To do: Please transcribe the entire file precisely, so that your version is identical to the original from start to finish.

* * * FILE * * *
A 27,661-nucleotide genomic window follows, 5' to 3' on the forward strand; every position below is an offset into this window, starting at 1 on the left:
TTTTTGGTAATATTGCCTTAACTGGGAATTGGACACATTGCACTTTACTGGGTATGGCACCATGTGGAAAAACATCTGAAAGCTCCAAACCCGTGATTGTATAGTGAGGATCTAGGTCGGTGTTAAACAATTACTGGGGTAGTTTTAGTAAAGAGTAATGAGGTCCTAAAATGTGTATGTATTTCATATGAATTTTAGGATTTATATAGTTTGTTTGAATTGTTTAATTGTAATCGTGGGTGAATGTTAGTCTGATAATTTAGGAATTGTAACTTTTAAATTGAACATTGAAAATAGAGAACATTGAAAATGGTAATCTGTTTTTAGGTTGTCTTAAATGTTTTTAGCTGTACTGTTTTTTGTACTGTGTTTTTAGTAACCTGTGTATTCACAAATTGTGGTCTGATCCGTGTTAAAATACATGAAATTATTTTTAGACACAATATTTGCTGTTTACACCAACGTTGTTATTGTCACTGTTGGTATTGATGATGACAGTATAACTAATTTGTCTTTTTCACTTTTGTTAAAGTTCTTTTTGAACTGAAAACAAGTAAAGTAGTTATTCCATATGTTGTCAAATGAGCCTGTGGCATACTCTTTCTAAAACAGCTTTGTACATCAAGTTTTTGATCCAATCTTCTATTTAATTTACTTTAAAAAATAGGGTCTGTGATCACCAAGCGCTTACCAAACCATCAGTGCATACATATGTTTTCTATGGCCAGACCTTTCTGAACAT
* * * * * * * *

A 27,661-nucleotide genomic window follows, 5' to 3' on the forward strand; every position below is an offset into this window, starting at 1 on the left:
TTTTTGGTAATATTGCCTTAACTGGGAATTGGACACATTGCACTTTACTGGGTATGGCACCATGTGGAAAAACATCTGAAAGCTCCAAACCCGTGATTGTATAGTGAGGATCTAGGTCGGTGTTAAACAATTACTGGGGTAGTTTTAGTAAAGAGTAATGAGGTCCTAAAATGTGTATGTATTTCATATGAATTTTAGGATTTATATAGTTTGTTTGAATTGTTTAATTGTAATCGTGGGTGAATGTTAGTCTGATAATTTAGGAATTGTAACTTTTAAATTGAACATTGAAAATAGAGAACATTGAAAATGGTAATCTGTTTTTAGGTTGTCTTAAATGTTTTTAGCTGTACTGTTTTTTGTACTGTGTTTTTAGTAACCTGTGTATTCACAAATTGTGGTCTGATCCGTGTTAAAATACATGAAATTATTTTTAGACACAATATTTGCTGTTTACACCAACGTTGTTATTGTCACTGTTGGTATTGATGATGACAGTATAACTAATTTGTCTTTTTCACTTTTGTTAAAGTTCTTTTTGAACTGAAAACAAGTAAAGTAGTTATTCCATATGTTGTCAAATGAGCCTGTGGCATACTCTTTCTAAAACAGCTTTGTACATCAAGTTTTTGATCCAATCTTCTATTTAATTTACTTTAAAAAATAGGGTCTGTGATCACCAAGCGCTTACCAAACCATCAGTGCATACATATGTTTTCTATGGCCAGACCTTTCTGAACAT